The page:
Pencils Down, Spatulas Up—England to Teach Kids to Cook in Schools

The government of Prime Minister David Cameron is implementing a nationwide ‘cookery’ and nutrition curriculum.

(Photo: Reuters)
Paige Brettingen is a journalist living in Boulder, Colo., who writes about the environment and how we can treat it better. She has an M.A. in journalism from USC and a B.A. from Northwestern University.

Teaching kids healthy eating habits doesn’t begin in school cafeterias, as the United Kingdom has discovered. It starts in classroom kitchens.

The U.K.’s Department for Education announced on Sunday that all students will be required to learn the principles of good nutrition and basic cooking techniques until the age of 14 as part of its Design and Technology curriculum. The unprecedented decision comes by recommendation of two restaurateurs, who spearheaded the School Food Plan to improve the diets of U.K. children.

According to the Department for Education, the curriculum’s goal is “to ensure that, instead of baking out cup cakes and designing pizza boxes, cookery lessons will include a wide, imaginative range of savoury, healthy foods.”

Their efforts are right on track, says Melissa Halas-Liang, MA, RD, CDE, and founder of SuperKids Nutrition, Inc., which is based in California.

“Kids’ eating habits are pretty much established by the age of six,” she says. “Getting kids in the kitchen and teaching them how to cook is the first step toward healthy eating, which leads to chronic disease prevention.”

British chef and TV personality Jamie Oliver was among those applauding the decision on Twitter. Since 2010, his movement, Jamie Oliver’s Food Revolution, has encouraged cooking and getting processed foods out of schools in both the U.K. and the U.S. 

In the U.K., about 30 percent of children between the ages of two and 15 were obese in 2010, the year the Department of Health conducted its latest study. That same year, 17 percent of American children between the ages of two and 19 were obese, according to the Centers for Disease Control’s 2010 research.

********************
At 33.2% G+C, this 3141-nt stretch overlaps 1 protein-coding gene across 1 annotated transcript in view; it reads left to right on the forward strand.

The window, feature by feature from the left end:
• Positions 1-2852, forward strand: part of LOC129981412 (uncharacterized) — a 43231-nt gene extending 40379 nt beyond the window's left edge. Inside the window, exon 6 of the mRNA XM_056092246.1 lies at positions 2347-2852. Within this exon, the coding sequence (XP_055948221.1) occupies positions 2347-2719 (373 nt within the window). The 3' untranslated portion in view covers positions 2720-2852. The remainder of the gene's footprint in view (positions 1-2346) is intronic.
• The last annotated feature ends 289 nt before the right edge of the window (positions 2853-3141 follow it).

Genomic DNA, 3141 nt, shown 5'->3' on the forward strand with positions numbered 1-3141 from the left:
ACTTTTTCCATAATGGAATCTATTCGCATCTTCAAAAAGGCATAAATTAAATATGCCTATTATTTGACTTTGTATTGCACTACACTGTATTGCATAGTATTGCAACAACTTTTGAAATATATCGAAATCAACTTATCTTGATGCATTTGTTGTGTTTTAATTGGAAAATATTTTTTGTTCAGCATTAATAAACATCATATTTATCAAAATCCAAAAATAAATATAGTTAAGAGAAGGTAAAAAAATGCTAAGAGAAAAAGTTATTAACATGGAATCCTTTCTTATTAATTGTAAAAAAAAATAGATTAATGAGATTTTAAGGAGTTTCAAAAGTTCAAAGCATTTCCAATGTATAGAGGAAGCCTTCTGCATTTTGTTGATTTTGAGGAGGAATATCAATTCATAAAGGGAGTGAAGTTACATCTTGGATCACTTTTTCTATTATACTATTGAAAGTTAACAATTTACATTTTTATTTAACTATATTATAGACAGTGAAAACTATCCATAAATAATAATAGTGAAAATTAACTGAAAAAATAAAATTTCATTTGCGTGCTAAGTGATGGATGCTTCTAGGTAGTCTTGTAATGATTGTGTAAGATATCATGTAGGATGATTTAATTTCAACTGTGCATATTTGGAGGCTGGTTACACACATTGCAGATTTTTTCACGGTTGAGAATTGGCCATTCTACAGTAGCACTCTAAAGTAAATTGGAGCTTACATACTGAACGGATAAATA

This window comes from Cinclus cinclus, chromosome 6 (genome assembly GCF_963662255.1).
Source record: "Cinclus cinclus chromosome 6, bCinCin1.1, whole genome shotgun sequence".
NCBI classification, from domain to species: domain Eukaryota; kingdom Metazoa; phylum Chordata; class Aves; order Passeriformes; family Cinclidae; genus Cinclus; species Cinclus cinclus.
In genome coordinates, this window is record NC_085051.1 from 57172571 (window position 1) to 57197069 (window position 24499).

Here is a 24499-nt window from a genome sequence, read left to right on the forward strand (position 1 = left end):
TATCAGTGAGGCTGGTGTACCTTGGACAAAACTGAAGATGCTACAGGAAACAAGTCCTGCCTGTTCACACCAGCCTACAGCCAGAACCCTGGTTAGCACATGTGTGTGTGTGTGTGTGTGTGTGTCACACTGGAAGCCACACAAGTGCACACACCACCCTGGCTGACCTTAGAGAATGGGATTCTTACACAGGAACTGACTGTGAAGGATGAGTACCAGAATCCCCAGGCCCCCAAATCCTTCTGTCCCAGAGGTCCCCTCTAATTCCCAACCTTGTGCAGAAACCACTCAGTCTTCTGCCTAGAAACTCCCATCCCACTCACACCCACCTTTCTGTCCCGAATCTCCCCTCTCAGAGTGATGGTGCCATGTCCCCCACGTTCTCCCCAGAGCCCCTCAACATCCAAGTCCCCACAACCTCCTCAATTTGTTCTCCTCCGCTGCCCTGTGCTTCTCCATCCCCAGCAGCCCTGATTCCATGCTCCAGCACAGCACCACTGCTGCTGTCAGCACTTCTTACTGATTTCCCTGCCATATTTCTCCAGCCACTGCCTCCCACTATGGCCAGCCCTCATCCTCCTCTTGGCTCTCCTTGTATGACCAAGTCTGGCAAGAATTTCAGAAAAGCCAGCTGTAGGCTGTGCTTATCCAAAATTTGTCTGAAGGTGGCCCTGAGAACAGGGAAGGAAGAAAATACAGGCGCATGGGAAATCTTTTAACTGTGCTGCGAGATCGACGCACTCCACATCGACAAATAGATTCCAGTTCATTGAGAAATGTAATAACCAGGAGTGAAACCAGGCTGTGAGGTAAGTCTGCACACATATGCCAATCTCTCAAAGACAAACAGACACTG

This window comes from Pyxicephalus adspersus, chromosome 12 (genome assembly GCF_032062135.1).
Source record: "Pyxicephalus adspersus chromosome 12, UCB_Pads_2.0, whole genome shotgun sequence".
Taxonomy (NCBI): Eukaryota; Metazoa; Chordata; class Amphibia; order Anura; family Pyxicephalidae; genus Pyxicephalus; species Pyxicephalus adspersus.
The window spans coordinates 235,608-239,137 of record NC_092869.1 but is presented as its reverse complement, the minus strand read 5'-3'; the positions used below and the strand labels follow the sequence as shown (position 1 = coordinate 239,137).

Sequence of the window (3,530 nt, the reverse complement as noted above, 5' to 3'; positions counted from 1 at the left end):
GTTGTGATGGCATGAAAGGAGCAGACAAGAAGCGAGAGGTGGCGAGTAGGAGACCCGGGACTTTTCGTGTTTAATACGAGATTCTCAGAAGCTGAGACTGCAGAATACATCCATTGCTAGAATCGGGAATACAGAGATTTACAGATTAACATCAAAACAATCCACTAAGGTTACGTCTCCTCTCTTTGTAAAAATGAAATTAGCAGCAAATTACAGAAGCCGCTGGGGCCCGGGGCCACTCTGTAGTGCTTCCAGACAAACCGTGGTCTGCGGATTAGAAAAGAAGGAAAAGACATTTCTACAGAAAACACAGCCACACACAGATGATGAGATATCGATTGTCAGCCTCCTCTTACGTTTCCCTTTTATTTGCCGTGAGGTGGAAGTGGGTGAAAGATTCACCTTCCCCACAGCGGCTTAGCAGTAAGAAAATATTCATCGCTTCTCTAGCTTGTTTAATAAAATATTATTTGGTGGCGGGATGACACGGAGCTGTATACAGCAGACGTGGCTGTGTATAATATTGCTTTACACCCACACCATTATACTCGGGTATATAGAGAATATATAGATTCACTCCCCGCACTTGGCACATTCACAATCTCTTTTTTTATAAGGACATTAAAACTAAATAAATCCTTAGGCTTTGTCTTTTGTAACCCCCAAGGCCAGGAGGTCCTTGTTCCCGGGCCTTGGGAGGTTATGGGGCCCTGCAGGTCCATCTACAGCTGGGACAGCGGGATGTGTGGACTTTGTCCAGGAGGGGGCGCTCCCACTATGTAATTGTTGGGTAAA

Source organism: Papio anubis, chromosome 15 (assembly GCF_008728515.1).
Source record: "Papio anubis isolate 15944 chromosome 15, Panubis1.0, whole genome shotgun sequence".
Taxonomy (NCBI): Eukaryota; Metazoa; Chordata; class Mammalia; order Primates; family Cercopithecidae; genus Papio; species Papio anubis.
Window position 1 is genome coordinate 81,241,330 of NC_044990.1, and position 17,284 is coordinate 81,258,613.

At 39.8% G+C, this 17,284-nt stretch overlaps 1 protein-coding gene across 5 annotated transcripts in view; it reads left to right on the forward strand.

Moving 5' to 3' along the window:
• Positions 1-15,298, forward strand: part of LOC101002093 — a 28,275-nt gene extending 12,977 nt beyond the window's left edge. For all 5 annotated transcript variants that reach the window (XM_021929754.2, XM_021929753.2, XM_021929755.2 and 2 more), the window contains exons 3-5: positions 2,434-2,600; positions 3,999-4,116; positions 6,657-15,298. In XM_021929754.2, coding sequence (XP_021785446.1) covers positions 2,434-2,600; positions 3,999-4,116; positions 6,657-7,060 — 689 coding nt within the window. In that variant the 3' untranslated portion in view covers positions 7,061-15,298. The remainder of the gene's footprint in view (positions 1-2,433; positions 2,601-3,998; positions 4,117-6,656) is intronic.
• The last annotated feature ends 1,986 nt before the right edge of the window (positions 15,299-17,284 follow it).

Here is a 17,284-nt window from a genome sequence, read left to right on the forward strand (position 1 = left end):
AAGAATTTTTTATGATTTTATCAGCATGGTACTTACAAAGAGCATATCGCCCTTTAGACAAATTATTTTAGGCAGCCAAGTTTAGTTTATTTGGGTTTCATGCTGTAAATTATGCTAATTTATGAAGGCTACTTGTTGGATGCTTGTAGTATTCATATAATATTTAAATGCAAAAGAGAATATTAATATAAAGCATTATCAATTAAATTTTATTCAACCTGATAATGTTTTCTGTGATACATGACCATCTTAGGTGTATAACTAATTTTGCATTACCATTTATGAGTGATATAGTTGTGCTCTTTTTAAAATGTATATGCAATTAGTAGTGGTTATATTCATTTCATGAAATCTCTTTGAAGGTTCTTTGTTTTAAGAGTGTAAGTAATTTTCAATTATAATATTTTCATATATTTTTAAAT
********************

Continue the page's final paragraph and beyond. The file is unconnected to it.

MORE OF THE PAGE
But there’s more at stake than just weight, says Halas-Liang, since 60 percent of overweight five to 10 year olds already have one to two precursors to heart disease. Furthermore, she adds, one in three cancers could be preventable through diet and lifestyle.

While the U.S. has yet to broadly follow the U.K.’s culinary lead in the classroom, it’s not impossible, she says. In fact, it’s already being done with  the “Healthy Kids Today, Prevent Cancer Tomorrow” campaign, which helps teach children the power of cancer-fighting foods. And there’s also California’s “Harvest of the Month” program, where nutrition educators demonstrate new recipes in classrooms, proving to kids that vegetables can be delicious if given a chance.

“Kids in my neighborhood will try smoothies that have cooked asparagus, and like it,” says Halas-Liang of the program.

Besides establishing healthy eating habits, she points out other ways cooking skills support kids’ development. Some examples include teaching them basic organizational habits via assembling ingredients, the mathematic skills needed to understand fractions for measuring, or teamwork, as experienced in the kitchen.

So what’s the key ingredient for getting a public culinary education program started in U.S. schools?

Contrary to the U.K.’s successful approach, Halas-Liang says it’s not the government—at least not yet.

“It could happen, but we’ve got to have the parents buy in first,” she said. “Once you get the parents interested, they’re the ones who will start demanding something like this.”

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